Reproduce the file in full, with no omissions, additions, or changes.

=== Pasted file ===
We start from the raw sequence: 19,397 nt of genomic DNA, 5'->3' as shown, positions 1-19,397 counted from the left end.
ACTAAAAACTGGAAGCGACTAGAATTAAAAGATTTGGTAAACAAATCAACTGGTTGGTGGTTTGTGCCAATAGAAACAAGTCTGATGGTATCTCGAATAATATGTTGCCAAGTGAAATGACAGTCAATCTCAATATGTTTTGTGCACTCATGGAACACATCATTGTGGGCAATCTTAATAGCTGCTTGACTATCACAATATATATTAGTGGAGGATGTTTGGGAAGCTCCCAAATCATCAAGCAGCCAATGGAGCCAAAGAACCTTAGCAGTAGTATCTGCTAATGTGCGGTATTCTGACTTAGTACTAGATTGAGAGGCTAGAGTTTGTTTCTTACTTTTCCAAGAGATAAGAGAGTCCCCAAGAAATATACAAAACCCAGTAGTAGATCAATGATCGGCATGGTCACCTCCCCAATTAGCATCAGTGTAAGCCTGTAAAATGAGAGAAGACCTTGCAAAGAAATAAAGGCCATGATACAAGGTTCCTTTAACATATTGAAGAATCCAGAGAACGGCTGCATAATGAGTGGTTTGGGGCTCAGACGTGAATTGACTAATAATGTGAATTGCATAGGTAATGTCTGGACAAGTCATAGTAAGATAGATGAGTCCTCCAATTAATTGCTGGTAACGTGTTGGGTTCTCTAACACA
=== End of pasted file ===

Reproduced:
We start from the raw sequence: 19,397 nt of genomic DNA, 5'->3' as shown, positions 1-19,397 counted from the left end.
ACTAAAAACTGGAAGCGACTAGAATTAAAAGATTTGGTAAACAAATCAACTGGTTGGTGGTTTGTGCCAATAGAAACAAGTCTGATGGTATCTCGAATAATATGTTGCCAAGTGAAATGACAGTCAATCTCAATATGTTTTGTGCACTCATGGAACACATCATTGTGGGCAATCTTAATAGCTGCTTGACTATCACAATATATATTAGTGGAGGATGTTTGGGAAGCTCCCAAATCATCAAGCAGCCAATGGAGCCAAAGAACCTTAGCAGTAGTATCTGCTAATGTGCGGTATTCTGACTTAGTACTAGATTGAGAGGCTAGAGTTTGTTTCTTACTTTTCCAAGAGATAAGAGAGTCCCCAAGAAATATACAAAACCCAGTAGTAGATCAATGATCGGCATGGTCACCTCCCCAATTAGCATCAGTGTAAGCCTGTAAAATGAGAGAAGACCTTGCAAAGAAATAAAGGCCATGATACAAGGTTCCTTTAACATATTGAAGAATCCAGAGAACGGCTGCATAATGAGTGGTTTGGGGCTCAGACGTGAATTGACTAATAATGTGAATTGCATAGGTAATGTCTGGACAAGTCATAGTAAGATAGATGAGTCCTCCAATTAATTGCTGGTAACGTGTTGGGTTCTCTAACACA